By Jose Watson, Communications Advisor
Whio are New Zealand’s river surfing blue duck. Despite surviving death defying rapids on a regular basis, they are considerably less robust on land. The female whio, her eggs and young are all very vulnerable to predation from stoats.
To counter the threat of stoats, and to build numbers of breeding pairs on our rivers, DOC along with our Whio Forever partner Genesis Energy are raising awareness of whio and what people can do to help them.
One of the ways Genesis Energy is helping us is by supporting our efforts to establish ‘Security Sites’ for whio on river catchments around New Zealand. These are the places where we look after whio intensely.
March is Whio Awareness Month, to celebrate we’re sharing some of the work completed this season at one of these sites — the Central Southern Alps Security Site:
The season starts with a good sniffing of rivers in the Central Southern Alps Security Site. Without dogs like Hoki, we’d have a hard time finding whio nests.
Once the nest has been located and all the eggs laid, we head in to retrieve the eggs. Here Eigill Wahlberg gets ready to abseil down a small bluff to retrieve some eggs.
This mother whio duck is not pleased that she has been disturbed, but is likely to lay another clutch of eggs this season once we have taken her eggs for safe hatching.
Beautiful whio eggs. It is exciting to find the eggs. Whio are good breeders – they lay plenty of eggs and do a good job looking after their chicks, but sadly, they can’t defend them from introduced predators. That’s why we get involved!
The eggs are packed carefully into an insulated, heated carrier.
And carefully walked out to the road end. The eggs are transported to the Isaac Conservation and Wildlife Trust where they are incubated, hatched and reared at their facility. A whole lot goes on there….but that’s another story…
As well as assisting with the breeding side of things, we have to address the formidable threat posed by introduced predators. Whio nest in holes, under logs, and near river banks. These make the females, eggs and ducklings an easy dinner option for stoats, who are our main concern at the site. There are 1,100 double traps boxes across the wider site that need to be checked once a month.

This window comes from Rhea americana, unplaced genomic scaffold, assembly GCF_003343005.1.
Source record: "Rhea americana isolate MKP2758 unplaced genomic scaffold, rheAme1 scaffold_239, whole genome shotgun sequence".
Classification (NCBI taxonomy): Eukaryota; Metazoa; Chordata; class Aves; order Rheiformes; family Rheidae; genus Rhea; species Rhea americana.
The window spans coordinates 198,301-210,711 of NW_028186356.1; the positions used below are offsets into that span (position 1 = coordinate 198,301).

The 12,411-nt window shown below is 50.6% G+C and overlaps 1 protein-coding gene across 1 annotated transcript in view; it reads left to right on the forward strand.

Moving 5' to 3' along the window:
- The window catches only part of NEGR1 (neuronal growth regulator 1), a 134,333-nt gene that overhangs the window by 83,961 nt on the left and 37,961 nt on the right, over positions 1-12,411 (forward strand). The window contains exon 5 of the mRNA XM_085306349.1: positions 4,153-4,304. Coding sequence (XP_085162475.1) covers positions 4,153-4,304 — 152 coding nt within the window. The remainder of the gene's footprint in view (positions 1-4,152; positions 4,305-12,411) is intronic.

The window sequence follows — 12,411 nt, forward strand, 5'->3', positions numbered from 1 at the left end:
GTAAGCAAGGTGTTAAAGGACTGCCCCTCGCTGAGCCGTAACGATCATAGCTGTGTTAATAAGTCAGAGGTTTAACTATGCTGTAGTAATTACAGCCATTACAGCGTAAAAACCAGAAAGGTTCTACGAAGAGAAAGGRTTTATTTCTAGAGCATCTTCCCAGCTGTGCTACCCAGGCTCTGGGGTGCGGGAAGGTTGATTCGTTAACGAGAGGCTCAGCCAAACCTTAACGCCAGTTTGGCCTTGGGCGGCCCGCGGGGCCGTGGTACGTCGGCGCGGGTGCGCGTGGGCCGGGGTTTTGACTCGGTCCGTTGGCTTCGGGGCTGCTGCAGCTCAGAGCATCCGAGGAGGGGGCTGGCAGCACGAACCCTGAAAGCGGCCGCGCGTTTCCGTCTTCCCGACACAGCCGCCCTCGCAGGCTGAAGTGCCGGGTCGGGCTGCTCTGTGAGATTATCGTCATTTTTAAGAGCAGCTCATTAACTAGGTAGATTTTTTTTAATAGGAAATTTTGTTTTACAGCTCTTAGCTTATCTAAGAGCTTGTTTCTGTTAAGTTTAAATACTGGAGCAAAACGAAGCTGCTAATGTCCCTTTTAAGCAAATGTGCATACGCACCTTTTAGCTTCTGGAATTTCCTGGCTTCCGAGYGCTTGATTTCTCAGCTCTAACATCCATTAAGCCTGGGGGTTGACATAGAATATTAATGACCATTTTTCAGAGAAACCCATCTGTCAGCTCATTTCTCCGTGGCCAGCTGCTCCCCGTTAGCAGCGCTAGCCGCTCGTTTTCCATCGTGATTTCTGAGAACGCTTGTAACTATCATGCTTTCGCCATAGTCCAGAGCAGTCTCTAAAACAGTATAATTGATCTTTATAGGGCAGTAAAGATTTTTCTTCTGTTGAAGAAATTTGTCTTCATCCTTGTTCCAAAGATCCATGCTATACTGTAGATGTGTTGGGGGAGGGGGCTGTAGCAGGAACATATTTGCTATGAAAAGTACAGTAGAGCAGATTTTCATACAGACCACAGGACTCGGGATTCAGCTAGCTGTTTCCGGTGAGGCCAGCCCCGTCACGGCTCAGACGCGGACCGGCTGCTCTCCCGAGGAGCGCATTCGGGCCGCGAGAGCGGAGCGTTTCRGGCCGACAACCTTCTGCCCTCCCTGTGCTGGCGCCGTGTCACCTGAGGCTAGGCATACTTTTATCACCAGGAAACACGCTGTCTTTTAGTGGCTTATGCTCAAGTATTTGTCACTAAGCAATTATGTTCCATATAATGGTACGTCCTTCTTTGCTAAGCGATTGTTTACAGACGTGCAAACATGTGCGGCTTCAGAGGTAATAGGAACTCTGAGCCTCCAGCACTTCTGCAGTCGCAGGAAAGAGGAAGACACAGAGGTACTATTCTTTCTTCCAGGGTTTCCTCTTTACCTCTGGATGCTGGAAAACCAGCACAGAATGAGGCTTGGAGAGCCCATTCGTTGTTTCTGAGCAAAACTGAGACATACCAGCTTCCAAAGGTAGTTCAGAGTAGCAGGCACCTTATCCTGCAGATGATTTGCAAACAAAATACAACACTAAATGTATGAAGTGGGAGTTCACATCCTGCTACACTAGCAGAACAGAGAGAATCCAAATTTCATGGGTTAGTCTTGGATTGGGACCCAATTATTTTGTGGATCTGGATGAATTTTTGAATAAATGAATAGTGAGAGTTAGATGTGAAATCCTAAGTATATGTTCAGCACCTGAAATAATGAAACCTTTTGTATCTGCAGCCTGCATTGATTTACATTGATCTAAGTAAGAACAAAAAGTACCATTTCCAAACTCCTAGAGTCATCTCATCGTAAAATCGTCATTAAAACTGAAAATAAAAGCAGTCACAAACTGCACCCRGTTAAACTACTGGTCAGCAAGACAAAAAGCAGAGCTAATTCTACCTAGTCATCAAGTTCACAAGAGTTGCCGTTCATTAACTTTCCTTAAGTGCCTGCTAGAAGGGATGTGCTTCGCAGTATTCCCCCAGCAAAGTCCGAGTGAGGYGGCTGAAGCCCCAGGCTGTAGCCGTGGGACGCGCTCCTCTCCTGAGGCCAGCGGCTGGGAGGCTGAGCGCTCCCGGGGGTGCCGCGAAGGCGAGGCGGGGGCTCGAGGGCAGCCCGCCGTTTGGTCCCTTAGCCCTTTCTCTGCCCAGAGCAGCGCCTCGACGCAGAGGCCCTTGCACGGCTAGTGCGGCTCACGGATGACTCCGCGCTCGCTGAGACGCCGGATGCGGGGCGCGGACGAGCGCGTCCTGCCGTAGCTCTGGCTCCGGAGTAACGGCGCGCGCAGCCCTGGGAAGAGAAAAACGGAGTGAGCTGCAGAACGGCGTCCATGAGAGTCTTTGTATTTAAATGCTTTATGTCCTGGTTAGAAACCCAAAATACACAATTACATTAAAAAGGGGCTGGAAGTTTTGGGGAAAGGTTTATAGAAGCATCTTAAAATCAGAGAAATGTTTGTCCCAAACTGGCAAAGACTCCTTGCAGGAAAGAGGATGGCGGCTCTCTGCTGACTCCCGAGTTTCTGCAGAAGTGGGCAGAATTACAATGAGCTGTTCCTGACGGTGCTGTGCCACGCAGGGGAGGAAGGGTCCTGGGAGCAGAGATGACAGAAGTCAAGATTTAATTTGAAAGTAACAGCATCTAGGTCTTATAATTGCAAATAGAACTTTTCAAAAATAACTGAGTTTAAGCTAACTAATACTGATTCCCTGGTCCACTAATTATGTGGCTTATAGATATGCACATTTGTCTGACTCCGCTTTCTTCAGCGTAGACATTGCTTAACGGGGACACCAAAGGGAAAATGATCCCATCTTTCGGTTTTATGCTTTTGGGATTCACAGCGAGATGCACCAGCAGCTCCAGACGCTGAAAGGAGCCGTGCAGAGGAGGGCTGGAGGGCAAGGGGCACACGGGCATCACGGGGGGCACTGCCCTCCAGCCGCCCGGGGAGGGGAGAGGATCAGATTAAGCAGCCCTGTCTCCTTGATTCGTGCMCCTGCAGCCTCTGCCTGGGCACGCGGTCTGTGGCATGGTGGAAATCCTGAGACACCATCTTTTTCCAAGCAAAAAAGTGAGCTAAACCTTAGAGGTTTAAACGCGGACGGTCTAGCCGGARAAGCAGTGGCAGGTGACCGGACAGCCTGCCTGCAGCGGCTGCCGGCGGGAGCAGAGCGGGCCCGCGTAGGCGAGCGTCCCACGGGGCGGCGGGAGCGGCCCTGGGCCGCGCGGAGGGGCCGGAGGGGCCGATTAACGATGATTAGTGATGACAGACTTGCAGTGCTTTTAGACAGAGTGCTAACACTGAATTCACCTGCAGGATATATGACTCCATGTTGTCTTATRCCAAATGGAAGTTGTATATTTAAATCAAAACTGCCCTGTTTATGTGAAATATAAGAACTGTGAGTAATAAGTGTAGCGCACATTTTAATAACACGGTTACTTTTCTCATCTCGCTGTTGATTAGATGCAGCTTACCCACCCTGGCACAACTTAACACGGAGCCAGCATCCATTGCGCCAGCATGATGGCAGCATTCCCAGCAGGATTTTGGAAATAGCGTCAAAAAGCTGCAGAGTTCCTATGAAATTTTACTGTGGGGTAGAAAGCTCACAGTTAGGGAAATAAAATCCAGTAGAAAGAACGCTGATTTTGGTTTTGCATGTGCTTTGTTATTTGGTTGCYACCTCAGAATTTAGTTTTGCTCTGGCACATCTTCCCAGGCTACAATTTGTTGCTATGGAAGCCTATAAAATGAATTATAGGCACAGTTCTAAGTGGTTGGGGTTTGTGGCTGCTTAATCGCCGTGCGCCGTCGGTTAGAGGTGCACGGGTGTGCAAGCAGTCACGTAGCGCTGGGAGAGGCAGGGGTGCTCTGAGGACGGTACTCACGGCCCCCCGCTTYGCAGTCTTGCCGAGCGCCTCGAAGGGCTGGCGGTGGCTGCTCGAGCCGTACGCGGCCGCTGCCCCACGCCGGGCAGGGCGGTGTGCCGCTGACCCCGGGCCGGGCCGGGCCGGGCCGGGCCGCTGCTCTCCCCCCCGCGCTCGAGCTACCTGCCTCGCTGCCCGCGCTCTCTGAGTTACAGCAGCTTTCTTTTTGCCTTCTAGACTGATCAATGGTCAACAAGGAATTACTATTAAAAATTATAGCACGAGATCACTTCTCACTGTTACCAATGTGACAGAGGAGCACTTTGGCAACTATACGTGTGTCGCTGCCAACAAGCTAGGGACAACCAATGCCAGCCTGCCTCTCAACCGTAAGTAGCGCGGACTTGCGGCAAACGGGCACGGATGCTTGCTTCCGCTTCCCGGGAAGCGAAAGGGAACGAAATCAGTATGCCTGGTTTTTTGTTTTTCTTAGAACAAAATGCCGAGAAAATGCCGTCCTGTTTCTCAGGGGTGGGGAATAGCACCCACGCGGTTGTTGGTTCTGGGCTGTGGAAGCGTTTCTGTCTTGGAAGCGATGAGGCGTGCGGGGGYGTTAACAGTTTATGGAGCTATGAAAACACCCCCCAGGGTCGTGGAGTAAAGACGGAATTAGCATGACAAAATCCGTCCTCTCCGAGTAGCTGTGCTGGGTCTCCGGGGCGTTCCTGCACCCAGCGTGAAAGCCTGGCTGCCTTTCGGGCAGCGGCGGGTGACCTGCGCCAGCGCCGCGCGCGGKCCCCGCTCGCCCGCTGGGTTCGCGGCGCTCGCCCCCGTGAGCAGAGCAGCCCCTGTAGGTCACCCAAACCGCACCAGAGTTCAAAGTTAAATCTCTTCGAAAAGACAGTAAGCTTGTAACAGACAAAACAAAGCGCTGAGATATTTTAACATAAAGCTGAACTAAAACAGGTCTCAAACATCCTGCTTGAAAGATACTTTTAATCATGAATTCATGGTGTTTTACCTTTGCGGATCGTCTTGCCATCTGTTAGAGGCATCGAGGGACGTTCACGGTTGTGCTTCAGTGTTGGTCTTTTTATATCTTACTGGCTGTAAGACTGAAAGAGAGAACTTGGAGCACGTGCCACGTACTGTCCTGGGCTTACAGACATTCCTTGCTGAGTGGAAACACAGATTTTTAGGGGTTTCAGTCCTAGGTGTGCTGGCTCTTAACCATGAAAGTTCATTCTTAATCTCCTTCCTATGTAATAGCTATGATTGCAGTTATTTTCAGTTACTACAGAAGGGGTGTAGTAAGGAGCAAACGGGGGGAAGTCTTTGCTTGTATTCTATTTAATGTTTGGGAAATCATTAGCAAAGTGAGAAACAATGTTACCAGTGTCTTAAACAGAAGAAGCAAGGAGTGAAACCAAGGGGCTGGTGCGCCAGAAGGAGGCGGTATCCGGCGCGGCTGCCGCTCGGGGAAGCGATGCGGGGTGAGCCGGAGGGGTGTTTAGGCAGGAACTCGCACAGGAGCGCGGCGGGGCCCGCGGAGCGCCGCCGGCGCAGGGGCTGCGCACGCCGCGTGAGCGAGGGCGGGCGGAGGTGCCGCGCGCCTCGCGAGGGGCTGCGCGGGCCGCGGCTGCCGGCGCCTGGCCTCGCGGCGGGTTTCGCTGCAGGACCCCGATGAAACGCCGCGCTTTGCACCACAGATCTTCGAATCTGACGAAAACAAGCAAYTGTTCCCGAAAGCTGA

Part of our site runs along the West Coast Wilderness Cycle Trail, so we use the trail to check those traps. We are assisted in this task by a great group of volunteers from Hokitika who maintain the 220 trap boxes on the cycleway.
Being a volunteer on the cycleway section of the trapline is a great way to get some exercise while helping whio. It’s also pretty social. Here is Dave Waugh, from Hokitika, showing a couple of passers-by on the trail what he’s doing. They got a surprise when Dave demonstrated the strong action of the traps!
This is what we want, double banger stoat trap action!
A year or so after we remove the eggs from the wild, we return young adult whio to the river. Emma Cournane, from the Isaac Conservation and Wildlife Trust is pictured here with Antje Wahlberg. Emma works with the eggs and ducklings, so it’s great that she can come to the Coast to help release the ducks.
Hamiria Hutana and Nelly Mason from Ngati Wae Wae say a karakia to wish the whio well…we open the boxes ….and they’re off! These whio will spend time travelling up and down the rivers, hopefully finding mates and territory…and we’ll keep working on breeding boosting and stoat patrol so that they can have the best chance possible.
March is Whio Awareness Month – celebrating and promoting our endangered blue duck. Find out more about whio and how you can get involved on the DOC website.